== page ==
You’ll need a strong stomach to serve in this war, no matter which side you’re on.
Few consumer conflicts have been more bitterly fought than the battle between the food and beverage industry and advocates who blame the marketers of snacks and fast food for making Americans fat. Each side seems perpetually poised to stick knives and forks in the other’s hide—and eager to spoon-feed the public and federal regulators its point of view.
Analysts say the food industry would be wise to focus less on specific products and emphasize brand identity and experience. And indeed, that’s been the advertising trend.
Beauty shots of plump burgers and golden fries remain, but marketers are also attempting to align their corporate images with the cultural landscape and provide value-added entertainment wherever possible. (FIFA World Cup campaigns from McDonald’s and Coca-Cola are prime examples. McDonald’s fries packaging lets smartphones unlock exclusive content, while Coke shares 32 local versions of its tournament anthem, “The World Is Ours.”) Analysts say it’s a smart strategy, allowing food and beverage marketers to skirt criticism about calories, sugar and fat, and, perhaps, tip the scales of public opinion in their favor.
For its part, Big Food says its practices, including advertising, are unfairly maligned. “Our industry, without getting adequate credit, has really stepped up to the plate,” says Dan Jaffe, group evp, government relations at the Association of National Advertisers.
Food and beverage companies tout several initiatives to demonstrate the success of self-regulation, among them:
- Expanded menus at QSR chains with healthier choices—fruits, vegetables and reduced-calorie items taking their place beside burgers, fries, hot dogs, milkshakes and sodas. Diet-conscious beverages and snack cakes have also popped up with increasing frequency in grocery aisles.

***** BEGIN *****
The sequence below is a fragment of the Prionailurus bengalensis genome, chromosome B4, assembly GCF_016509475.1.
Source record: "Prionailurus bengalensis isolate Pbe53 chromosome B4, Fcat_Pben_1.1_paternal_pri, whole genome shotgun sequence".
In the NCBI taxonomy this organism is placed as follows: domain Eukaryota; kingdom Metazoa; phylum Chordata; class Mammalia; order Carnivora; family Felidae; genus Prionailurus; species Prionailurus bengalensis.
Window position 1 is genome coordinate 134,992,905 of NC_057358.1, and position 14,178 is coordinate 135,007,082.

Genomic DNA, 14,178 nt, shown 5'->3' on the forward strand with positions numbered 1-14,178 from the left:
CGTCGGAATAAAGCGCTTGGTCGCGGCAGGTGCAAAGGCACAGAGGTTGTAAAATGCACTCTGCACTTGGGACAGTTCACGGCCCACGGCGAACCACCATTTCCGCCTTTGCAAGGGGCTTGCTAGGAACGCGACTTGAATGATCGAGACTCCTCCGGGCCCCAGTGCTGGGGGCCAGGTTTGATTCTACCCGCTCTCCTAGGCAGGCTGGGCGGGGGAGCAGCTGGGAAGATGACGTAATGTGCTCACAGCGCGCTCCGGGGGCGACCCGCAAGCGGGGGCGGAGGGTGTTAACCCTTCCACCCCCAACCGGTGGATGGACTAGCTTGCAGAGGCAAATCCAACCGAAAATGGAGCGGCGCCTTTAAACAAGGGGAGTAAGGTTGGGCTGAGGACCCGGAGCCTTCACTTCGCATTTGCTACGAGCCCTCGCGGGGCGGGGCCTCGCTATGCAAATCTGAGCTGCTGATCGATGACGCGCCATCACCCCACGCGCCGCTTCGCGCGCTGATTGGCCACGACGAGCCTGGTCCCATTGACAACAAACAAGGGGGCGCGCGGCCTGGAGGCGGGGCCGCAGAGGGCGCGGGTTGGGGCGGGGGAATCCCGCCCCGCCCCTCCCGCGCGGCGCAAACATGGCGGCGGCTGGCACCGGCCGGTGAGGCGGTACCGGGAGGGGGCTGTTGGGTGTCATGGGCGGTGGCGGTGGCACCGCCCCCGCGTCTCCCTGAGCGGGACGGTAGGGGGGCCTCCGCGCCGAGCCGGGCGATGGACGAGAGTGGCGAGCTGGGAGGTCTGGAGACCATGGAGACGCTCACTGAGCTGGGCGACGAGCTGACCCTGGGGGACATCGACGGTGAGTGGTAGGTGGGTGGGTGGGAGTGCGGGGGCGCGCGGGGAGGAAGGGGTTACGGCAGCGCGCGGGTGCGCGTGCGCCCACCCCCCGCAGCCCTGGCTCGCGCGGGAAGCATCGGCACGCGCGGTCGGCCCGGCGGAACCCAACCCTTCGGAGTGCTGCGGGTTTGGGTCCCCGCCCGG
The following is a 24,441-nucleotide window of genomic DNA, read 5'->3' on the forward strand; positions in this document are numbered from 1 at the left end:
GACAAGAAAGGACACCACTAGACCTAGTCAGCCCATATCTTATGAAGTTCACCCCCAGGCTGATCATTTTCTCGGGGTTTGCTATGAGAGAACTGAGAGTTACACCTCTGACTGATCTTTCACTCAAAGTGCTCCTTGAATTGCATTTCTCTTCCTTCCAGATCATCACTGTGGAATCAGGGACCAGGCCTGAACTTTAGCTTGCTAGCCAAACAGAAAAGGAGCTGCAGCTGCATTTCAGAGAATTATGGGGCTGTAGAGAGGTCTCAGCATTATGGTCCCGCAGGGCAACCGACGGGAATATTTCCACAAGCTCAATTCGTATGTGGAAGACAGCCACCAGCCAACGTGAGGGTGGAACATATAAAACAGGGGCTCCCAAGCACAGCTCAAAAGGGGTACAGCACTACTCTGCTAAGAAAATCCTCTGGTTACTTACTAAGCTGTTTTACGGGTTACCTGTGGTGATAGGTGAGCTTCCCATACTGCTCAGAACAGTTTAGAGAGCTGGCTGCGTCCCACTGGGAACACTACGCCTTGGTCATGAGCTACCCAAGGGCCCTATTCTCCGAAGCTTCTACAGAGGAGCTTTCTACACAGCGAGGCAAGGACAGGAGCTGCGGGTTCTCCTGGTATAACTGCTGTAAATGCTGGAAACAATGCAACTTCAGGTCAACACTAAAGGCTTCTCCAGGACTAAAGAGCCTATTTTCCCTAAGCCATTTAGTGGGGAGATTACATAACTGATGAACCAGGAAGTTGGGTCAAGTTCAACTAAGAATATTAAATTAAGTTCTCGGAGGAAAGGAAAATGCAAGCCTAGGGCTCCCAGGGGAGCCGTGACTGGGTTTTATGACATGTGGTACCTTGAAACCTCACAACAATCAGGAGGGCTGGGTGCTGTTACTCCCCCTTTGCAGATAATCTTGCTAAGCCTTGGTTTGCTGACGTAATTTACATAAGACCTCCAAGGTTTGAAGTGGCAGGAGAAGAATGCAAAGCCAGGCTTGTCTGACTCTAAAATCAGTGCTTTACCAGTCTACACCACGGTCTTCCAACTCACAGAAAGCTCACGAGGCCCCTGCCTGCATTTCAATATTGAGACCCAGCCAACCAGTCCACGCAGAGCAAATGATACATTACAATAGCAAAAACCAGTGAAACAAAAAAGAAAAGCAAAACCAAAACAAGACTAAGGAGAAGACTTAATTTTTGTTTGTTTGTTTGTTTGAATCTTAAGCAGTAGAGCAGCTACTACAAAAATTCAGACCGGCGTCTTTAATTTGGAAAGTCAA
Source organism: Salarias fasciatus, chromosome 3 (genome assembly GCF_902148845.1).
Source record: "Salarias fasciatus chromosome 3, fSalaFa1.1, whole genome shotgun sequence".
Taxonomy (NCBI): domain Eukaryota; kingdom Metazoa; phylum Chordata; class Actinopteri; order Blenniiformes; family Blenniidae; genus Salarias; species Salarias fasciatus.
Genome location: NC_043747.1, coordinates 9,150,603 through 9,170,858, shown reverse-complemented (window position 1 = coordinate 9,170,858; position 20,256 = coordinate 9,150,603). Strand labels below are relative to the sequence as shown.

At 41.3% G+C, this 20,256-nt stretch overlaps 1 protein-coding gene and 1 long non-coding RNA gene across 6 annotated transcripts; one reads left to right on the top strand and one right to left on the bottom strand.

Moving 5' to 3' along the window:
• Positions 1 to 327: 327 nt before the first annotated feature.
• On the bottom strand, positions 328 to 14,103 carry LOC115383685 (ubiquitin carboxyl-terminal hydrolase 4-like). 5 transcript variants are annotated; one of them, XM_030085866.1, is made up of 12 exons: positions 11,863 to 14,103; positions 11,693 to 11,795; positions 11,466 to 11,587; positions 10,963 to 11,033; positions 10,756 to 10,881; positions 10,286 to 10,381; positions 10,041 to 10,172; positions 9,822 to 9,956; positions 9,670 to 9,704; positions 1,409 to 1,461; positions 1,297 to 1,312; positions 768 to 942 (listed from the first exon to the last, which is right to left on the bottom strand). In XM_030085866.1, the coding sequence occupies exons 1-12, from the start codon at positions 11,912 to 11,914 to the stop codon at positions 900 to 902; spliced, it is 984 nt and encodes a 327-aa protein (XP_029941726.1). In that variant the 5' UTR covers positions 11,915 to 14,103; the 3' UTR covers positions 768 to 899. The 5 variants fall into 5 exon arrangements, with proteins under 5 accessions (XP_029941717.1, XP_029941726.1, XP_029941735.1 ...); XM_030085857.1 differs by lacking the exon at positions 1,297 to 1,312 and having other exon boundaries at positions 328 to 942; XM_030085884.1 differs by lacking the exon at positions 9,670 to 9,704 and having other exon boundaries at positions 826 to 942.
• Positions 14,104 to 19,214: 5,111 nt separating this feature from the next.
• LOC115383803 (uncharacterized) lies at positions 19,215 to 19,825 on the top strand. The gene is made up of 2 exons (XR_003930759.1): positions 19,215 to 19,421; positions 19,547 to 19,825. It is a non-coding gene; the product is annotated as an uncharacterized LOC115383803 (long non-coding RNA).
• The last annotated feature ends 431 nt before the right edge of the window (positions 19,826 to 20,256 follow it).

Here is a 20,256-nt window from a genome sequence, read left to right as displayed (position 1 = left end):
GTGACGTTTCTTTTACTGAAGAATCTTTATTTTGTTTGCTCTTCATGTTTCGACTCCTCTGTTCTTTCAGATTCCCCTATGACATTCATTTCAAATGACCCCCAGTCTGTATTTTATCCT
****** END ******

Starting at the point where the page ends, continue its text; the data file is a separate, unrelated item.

- Pledges made by Burger King, Coca-Cola, Kellogg’s, Mars, McDonald’s, PepsiCo and others through the Children’s Food and Beverage Advertising Initiative, administered by the Council of Better Business Bureaus, to adhere to CFBAI’s standards for marketing to kids. (Companies either refrain altogether from kid-directed advertising or tout only items that meet certain nutritional criteria to children ages 12 and under.)
- A recent Centers for Disease Control study that says the obesity rate for young kids 2-5 dropped a surprising 43 percent in the past decade. (For the population as a whole, however, obesity rates remain unchanged.)
- The removal of 6.4 trillion calories from the marketplace between 2007 and 2012, far exceeding the industry’s promise to trim 1 trillion calories by 2012 and 1.5 trillion by ’15.
“We were hopeful that some of that would lower the heat,” says Jaffe.
Fat chance. The food fight rages on, with pressure mounting on several fronts:
- The U.S. Department of Agriculture’s Smart Snacks in Schools program, a new set of nutritional standards, could result in vending-machine items and cafeteria fare being modified or removed from many of the nation’s schools.
- Former New York Mayor Michael Bloomberg’s push to cap beverage sizes for sugary drinks in restaurants, theaters and other venues energized advocates and is now being considered by the state’s highest court.
- Rep. Rosa DeLauro (D-Conn.) has vowed to introduce legislation to tax sugary beverages in the coming weeks.